Tuning up drift cars

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If drifting is something you are in love with, then this piece will expose you to drift tuning. Because not even the very best of sport cars is designed with drifting capability, chances are that you might be having difficulties keeping the car sideways. Car manufacturers and tuning companies therefore tune their sport cars in order to make sure all four tires stick to the road, more or less like a race car, see more at http://www.driftlock.co.uk/drift-techniques.php. Not that some sports cars are not capable of drifting, the fact is that they are not designed to withstand the forces generated when the vehicle is gliding sideways. For some, the engine may not have the necessary power while for others the suspension is usually way too soft for the job. Drifting requires a car with a rear wheel drive (RWD) or four wheel drive (4WD) with most of the power going to the rear wheel. As much as possible avoid cars with mid-engines and rear engines. This is because of their weight distribution. Their weight is more or less towards their rear making them less suited for this purpose.


Essentially, the modifications required for drifting are the diff and suspension. Reducing the weight of the vehicle as well as the output of the engine’s power would also be necessary.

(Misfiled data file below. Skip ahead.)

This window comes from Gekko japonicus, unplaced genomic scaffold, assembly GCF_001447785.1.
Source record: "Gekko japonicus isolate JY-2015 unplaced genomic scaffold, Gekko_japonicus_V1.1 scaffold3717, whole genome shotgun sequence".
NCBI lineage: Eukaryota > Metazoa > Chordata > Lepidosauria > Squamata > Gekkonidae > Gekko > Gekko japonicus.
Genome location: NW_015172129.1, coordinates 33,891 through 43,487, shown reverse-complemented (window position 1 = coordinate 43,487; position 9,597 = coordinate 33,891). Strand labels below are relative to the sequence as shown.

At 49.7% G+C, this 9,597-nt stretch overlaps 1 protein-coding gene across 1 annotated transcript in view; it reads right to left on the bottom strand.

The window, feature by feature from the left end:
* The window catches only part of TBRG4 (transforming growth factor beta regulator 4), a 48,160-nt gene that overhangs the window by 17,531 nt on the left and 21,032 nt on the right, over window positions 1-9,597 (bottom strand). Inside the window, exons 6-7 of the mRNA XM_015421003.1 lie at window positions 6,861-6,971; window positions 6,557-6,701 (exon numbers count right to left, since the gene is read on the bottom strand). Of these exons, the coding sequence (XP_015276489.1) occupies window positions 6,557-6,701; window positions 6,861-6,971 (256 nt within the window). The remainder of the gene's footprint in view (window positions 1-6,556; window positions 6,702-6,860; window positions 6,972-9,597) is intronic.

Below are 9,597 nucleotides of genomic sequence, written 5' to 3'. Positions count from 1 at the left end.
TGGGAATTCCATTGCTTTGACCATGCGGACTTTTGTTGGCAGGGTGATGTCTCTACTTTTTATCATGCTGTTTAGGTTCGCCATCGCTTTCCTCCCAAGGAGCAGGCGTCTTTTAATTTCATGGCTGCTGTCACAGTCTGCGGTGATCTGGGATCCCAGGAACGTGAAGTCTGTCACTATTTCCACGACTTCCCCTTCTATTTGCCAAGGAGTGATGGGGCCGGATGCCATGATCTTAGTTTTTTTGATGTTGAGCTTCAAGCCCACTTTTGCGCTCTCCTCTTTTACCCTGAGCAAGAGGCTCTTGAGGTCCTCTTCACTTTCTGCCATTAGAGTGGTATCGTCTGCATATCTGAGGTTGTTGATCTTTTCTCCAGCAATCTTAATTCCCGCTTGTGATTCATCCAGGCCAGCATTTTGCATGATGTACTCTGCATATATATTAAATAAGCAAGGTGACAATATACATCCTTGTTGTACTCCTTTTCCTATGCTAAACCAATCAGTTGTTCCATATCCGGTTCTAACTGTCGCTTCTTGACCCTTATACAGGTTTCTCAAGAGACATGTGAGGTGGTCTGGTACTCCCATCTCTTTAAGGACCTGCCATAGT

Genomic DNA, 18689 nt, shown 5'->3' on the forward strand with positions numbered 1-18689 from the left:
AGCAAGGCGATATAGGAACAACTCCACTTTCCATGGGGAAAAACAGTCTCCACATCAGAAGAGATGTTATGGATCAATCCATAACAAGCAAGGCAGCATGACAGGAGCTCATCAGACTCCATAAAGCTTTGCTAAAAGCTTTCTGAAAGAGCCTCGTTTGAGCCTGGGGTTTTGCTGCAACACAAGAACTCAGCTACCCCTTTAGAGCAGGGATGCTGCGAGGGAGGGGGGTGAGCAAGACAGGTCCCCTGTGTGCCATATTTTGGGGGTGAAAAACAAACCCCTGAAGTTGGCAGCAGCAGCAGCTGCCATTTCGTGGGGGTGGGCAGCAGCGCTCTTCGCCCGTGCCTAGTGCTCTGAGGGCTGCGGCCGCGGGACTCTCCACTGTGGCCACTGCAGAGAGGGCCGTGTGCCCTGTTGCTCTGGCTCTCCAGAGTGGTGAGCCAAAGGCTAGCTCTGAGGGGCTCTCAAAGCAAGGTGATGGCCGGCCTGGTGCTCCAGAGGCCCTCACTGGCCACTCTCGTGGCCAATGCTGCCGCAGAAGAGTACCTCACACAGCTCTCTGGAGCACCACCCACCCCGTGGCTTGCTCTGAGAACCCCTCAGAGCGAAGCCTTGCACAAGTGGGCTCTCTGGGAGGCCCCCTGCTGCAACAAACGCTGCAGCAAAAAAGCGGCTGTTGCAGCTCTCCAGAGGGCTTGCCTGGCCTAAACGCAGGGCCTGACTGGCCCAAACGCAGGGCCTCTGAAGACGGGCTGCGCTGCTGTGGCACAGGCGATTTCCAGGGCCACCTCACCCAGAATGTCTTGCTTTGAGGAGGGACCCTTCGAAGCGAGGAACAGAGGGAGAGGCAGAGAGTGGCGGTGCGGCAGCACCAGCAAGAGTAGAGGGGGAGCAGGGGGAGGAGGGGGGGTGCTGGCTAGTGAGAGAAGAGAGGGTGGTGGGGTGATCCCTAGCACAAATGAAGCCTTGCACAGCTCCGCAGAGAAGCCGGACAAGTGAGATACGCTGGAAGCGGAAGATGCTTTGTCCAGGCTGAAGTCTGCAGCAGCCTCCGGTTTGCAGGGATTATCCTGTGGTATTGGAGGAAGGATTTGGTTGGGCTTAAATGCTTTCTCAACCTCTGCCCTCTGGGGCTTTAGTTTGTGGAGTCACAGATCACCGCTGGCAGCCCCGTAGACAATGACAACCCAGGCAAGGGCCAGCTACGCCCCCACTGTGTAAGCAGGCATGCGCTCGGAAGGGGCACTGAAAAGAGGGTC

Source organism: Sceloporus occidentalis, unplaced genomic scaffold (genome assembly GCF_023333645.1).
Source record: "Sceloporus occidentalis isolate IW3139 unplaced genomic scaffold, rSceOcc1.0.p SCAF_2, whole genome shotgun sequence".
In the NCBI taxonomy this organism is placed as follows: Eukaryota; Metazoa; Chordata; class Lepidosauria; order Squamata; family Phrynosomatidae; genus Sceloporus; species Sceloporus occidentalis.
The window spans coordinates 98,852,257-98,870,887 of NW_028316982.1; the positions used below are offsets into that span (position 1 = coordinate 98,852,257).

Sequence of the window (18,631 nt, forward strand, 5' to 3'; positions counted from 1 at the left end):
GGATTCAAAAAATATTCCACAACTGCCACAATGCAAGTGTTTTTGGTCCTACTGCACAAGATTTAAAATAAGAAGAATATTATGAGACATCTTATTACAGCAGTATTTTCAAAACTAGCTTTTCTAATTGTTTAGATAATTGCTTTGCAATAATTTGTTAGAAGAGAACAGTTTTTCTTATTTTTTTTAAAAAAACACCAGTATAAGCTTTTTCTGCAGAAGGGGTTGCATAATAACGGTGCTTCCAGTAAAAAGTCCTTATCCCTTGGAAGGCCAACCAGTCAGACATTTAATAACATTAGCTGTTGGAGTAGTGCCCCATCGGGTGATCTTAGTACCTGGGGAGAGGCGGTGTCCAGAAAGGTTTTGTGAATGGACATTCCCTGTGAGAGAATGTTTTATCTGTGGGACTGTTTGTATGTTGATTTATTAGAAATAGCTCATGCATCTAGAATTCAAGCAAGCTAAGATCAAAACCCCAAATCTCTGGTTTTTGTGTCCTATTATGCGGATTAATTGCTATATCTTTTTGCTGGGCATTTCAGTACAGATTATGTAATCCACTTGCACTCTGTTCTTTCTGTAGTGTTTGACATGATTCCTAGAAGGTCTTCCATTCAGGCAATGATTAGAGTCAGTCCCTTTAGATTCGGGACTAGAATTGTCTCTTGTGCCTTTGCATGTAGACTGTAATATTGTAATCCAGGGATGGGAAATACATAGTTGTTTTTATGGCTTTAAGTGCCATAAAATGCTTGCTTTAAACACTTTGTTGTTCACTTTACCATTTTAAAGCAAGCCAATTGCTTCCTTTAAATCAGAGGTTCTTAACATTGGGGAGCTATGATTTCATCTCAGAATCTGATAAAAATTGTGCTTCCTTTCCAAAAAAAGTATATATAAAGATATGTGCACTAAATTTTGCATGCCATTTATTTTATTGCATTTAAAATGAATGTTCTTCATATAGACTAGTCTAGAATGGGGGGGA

First let’s examine the Diff and what it does. The Diff in a car sends the driven power proportionately to the wheels, with more of the power directed to the wheels that need it to rotate a greater distance. For drifting, a locking diff would be ideal as this would encourage the back to slide over the road thus helping to prolong the duration of the drift. On a road or track, the diff will make a whole lot of difference when it comes to lap time and covering speeds, especially when it comes to conditions with low grips such as wet roads or when the engine is really being hammered.


Another area to be considered is the suspension modification set up for drifting. By making the suspension tighter, less weight will be transferred to the side of your car while drifting. This is most ideal for tighter tracks and quick transition (that is transferring the weight of the car to the other side when drifting, causing the drift to change direction). The softer the suspension is made, the more weight will transfer to the side of the car while drifting (also check https://www.torquecars.com/articles/drift-car-tuning.php). Off course this will slow you down.  The front and rear camber should be negative. Positive cambers are usually not allowed in competitions. The more negative camber is applied, the more the tops of the tire will align towards each other. Essentially, the camber allows the tires to touch the surface of the road as much as possible while drifting. To tune the camber, the front camber will usually be from around -4 to -5 while the rear will be around -1 to -2.

You will need a steady supply of tires. Make sure you have a spare set of tires and wheels.

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